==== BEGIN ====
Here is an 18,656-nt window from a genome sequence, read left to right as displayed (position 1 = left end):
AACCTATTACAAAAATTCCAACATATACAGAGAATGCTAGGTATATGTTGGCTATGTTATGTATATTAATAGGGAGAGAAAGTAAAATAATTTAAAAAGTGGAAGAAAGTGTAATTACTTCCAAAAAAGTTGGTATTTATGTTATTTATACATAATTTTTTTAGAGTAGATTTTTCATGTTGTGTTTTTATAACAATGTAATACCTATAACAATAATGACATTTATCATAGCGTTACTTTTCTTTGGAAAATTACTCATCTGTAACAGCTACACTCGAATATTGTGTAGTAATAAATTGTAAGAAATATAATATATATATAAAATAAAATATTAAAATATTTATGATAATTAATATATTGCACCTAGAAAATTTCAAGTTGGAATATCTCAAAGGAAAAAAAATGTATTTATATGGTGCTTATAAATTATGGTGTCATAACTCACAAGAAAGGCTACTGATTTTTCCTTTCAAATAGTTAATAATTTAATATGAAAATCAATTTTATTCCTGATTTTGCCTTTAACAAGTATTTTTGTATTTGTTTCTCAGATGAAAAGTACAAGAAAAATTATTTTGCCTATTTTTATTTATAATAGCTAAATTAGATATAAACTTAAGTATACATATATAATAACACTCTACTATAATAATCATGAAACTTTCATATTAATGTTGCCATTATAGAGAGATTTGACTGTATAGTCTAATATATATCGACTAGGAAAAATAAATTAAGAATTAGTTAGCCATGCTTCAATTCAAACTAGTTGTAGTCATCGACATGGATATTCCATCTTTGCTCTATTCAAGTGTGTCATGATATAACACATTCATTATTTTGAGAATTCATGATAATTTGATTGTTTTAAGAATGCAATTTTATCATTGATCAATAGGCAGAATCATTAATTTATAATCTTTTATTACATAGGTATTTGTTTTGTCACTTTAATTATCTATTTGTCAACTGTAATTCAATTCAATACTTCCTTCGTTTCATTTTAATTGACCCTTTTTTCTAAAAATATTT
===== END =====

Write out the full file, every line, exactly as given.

Here is an 18,656-nt window from a genome sequence, read left to right as displayed (position 1 = left end):
AACCTATTACAAAAATTCCAACATATACAGAGAATGCTAGGTATATGTTGGCTATGTTATGTATATTAATAGGGAGAGAAAGTAAAATAATTTAAAAAGTGGAAGAAAGTGTAATTACTTCCAAAAAAGTTGGTATTTATGTTATTTATACATAATTTTTTTAGAGTAGATTTTTCATGTTGTGTTTTTATAACAATGTAATACCTATAACAATAATGACATTTATCATAGCGTTACTTTTCTTTGGAAAATTACTCATCTGTAACAGCTACACTCGAATATTGTGTAGTAATAAATTGTAAGAAATATAATATATATATAAAATAAAATATTAAAATATTTATGATAATTAATATATTGCACCTAGAAAATTTCAAGTTGGAATATCTCAAAGGAAAAAAAATGTATTTATATGGTGCTTATAAATTATGGTGTCATAACTCACAAGAAAGGCTACTGATTTTTCCTTTCAAATAGTTAATAATTTAATATGAAAATCAATTTTATTCCTGATTTTGCCTTTAACAAGTATTTTTGTATTTGTTTCTCAGATGAAAAGTACAAGAAAAATTATTTTGCCTATTTTTATTTATAATAGCTAAATTAGATATAAACTTAAGTATACATATATAATAACACTCTACTATAATAATCATGAAACTTTCATATTAATGTTGCCATTATAGAGAGATTTGACTGTATAGTCTAATATATATCGACTAGGAAAAATAAATTAAGAATTAGTTAGCCATGCTTCAATTCAAACTAGTTGTAGTCATCGACATGGATATTCCATCTTTGCTCTATTCAAGTGTGTCATGATATAACACATTCATTATTTTGAGAATTCATGATAATTTGATTGTTTTAAGAATGCAATTTTATCATTGATCAATAGGCAGAATCATTAATTTATAATCTTTTATTACATAGGTATTTGTTTTGTCACTTTAATTATCTATTTGTCAACTGTAATTCAATTCAATACTTCCTTCGTTTCATTTTAATTGACCCTTTTTTCTAAAAATATTT